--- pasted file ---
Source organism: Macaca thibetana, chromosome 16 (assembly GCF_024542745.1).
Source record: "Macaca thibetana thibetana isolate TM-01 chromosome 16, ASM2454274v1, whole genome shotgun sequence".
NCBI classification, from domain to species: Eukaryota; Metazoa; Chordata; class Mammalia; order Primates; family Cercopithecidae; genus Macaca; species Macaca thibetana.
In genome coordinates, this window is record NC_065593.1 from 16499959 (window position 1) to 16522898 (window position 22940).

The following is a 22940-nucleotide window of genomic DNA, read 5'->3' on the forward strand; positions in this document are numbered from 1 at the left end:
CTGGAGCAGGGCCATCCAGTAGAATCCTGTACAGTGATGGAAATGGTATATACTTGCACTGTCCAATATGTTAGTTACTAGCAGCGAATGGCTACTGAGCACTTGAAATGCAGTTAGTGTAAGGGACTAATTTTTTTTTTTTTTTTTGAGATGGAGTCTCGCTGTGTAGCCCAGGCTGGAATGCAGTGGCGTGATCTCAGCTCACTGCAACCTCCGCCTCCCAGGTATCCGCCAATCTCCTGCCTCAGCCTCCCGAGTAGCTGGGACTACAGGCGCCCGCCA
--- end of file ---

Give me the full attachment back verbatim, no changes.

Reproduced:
Source organism: Macaca thibetana, chromosome 16 (assembly GCF_024542745.1).
Source record: "Macaca thibetana thibetana isolate TM-01 chromosome 16, ASM2454274v1, whole genome shotgun sequence".
NCBI classification, from domain to species: Eukaryota; Metazoa; Chordata; class Mammalia; order Primates; family Cercopithecidae; genus Macaca; species Macaca thibetana.
In genome coordinates, this window is record NC_065593.1 from 16499959 (window position 1) to 16522898 (window position 22940).

The following is a 22940-nucleotide window of genomic DNA, read 5'->3' on the forward strand; positions in this document are numbered from 1 at the left end:
CTGGAGCAGGGCCATCCAGTAGAATCCTGTACAGTGATGGAAATGGTATATACTTGCACTGTCCAATATGTTAGTTACTAGCAGCGAATGGCTACTGAGCACTTGAAATGCAGTTAGTGTAAGGGACTAATTTTTTTTTTTTTTTTTGAGATGGAGTCTCGCTGTGTAGCCCAGGCTGGAATGCAGTGGCGTGATCTCAGCTCACTGCAACCTCCGCCTCCCAGGTATCCGCCAATCTCCTGCCTCAGCCTCCCGAGTAGCTGGGACTACAGGCGCCCGCCA